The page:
Why we turned our backs on Labor's Richard Marles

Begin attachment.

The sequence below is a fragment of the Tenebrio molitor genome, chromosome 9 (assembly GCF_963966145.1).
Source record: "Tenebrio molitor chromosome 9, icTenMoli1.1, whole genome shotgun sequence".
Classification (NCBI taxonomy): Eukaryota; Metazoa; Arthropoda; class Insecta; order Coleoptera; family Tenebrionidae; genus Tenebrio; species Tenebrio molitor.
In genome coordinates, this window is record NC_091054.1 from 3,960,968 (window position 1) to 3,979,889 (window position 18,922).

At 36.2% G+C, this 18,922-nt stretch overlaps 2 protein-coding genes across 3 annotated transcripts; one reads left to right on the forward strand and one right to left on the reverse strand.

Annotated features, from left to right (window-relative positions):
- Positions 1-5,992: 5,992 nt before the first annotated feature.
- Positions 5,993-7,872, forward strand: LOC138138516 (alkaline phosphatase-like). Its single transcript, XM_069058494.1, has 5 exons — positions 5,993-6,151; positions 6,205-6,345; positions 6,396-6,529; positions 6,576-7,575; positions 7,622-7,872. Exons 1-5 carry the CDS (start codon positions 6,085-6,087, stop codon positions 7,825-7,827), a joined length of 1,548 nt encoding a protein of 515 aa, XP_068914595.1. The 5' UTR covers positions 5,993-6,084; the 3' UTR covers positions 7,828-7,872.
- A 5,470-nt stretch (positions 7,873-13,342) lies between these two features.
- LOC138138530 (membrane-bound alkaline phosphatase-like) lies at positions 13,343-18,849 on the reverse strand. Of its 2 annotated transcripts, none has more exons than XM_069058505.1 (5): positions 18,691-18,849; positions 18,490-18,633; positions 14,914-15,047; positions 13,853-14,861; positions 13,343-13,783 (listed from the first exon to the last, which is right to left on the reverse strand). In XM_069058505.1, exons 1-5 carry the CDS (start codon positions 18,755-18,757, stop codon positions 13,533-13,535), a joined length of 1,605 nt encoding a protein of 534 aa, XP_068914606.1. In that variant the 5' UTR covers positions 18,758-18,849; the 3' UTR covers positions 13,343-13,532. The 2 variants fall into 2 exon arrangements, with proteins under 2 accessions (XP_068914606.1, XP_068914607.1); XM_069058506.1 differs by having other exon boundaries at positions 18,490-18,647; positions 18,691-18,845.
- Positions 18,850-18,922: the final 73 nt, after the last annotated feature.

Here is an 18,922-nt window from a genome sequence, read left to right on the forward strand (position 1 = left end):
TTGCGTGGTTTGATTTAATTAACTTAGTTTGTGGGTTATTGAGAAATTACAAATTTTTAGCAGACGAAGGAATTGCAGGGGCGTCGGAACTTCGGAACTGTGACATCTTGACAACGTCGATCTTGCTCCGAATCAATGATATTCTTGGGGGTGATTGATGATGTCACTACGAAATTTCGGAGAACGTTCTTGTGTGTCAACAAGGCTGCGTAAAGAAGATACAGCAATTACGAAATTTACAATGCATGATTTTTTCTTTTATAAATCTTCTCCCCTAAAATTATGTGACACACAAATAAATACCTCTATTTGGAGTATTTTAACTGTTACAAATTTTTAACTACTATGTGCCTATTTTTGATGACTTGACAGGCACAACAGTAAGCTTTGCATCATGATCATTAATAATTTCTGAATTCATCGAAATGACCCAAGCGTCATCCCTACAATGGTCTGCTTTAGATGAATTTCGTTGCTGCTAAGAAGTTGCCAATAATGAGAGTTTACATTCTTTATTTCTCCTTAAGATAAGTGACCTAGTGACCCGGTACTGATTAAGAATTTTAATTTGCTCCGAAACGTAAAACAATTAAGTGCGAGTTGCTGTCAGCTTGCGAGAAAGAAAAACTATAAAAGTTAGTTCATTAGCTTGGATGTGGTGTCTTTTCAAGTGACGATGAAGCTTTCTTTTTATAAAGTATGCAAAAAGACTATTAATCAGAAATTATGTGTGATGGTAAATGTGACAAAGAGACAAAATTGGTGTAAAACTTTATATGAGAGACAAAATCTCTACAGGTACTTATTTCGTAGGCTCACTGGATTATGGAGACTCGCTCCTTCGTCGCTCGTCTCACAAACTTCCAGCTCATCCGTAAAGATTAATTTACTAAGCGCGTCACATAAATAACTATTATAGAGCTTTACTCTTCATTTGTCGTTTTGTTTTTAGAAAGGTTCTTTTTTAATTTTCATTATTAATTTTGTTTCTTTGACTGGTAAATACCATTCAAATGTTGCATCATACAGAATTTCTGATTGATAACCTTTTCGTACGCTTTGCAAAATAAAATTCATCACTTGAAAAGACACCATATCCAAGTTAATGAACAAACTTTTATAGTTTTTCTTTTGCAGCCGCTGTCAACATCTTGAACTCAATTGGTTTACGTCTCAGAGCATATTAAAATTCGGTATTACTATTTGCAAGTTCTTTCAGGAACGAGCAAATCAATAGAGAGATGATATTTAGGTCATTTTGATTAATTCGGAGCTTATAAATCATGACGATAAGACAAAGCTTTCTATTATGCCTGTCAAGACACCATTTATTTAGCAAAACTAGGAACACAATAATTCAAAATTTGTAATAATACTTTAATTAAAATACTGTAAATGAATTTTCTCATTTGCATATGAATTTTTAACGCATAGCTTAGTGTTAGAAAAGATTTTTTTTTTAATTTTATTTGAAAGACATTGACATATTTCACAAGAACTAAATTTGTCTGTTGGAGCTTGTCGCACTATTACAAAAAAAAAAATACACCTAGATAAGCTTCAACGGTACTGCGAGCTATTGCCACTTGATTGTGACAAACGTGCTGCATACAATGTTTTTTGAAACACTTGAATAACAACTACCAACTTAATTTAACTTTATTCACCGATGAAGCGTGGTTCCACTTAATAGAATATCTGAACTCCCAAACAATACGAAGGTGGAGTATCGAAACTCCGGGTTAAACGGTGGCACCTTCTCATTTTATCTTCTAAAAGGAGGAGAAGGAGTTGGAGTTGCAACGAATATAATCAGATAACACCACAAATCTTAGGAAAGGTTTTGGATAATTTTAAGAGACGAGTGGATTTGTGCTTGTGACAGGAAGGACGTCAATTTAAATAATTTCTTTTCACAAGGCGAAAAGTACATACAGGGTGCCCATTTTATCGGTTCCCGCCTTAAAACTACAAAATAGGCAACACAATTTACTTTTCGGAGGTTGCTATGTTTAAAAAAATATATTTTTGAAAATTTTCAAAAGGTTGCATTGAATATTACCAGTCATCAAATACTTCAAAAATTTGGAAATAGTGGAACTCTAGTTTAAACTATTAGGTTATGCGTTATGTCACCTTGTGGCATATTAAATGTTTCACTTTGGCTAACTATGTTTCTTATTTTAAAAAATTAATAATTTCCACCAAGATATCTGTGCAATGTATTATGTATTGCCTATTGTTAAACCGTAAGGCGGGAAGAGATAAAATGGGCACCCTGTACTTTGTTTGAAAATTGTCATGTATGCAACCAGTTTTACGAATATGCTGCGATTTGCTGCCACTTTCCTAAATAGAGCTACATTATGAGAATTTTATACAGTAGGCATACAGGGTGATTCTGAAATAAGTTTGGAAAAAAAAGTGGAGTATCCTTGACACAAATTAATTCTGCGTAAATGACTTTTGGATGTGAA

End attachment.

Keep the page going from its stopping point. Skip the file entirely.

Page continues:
At Geelong's Walk Together rally on October 25, Labor's shadow immigration minister Richard Marles told the crowd Labor would “welcome” refugees. Despite trying to appeal to the crowd's message of acceptance and tolerance, Marles was heckled by members of Rural Australians for Refugees and the Socialist Alliance. Unionists from the Geelong Trades Hall stood up front and turned their backs on him while he spoke. It was fitting, too, because the very next day, Marles was on Sky News telling the interviewer Labor could support a “turn back the boats” policy if elected to government. Taking credit for the Coalition's “Pacific solution”, Marles said: “We have no doubt at all about the impact of the turnback policy; it has had an impact … “If there was a situation where Indonesia were cooperating with this policy, I think that's a complete game-changer.” Asked if Labor would turn back boats, he said: “Well, we might.” His comments sparked a wave of rebuttals and outrage. Labor for Refugees said the concession to the Coalition was “appalling” and “totally unacceptable”. Labor MPs rushed to tell the media that Labor's policy, which includes offshore processing but not official turn backs, “hasn't changed”. Marles subsequently claimed his comments only meant Labor has an “open mind” to stopping refugees seeking asylum in Australia. However, the Coalition seized on his comments as a concession that the government's brutal refugee policies “work”. Immigration minister Scott Morrison used the opportunity to call on Labor to support the rest of the Coalition's policies, and get over its “stubborn pride”. Labor has consistently adopted the Coalition’s policies to the point that there's no difference between the two parties. Labor reopened the offshore detention centres on Nauru and Manus Island, making them into makeshift hellholes and composing the legislation that dumps refugees there indefinitely. The Coalition simply worked with what Labor left them, sending women and children to Nauru and allowing hostile locals in Papua New Guinea to abuse the men detained on Manus Island. Labor refused to grant tens of thousands of asylum seekers in Australia permanent protection visas, instead issuing dodgy and insecure “bridging visas”, which created an underclass of people who stretched the resources of every advocacy group and charity willing to help. This caused a huge backlog in the immigration department's system, which has just made it easier for the Coalition to instill a culture of rejection, overturned appeals and deportations. Bridging visas are just a means toward temporary protection in Morrison's eyes. Geelong Trades Hall members were right to turn their backs on Marles, whose comments serve only to encourage the cruel and racist policies of the Coalition. Labor has refused to stand up for the rights and safety of refugees, so it deserves no support from those it claims to represent. It is easier for Labor to equivocate over refugee policy than to address its weaknesses and failures. But trying to play the racism card against the Coalition is pointless when PM Tony Abbott and Morrison hold the entire deck. The Socialist Alliance, the party for which I am standing, is one of the few parties that wholly rejects the game-playing of Labor and the Coalition and stands for a pro-refugee alternative. Offshore detention, boat turnbacks, deporting refugees and making their lives hell only pushes the problems back onto the rest of the world. The Socialist Alliance believes Australia has the resources and ability to be better than that. Genuinely welcoming all refugees, and seeking to end war and poverty globally are the big picture goals that the likes of Marles will never understand. [Sarah Hathway is the Socialist Alliance candidate for the seat of Geelong in the Victorian elections.]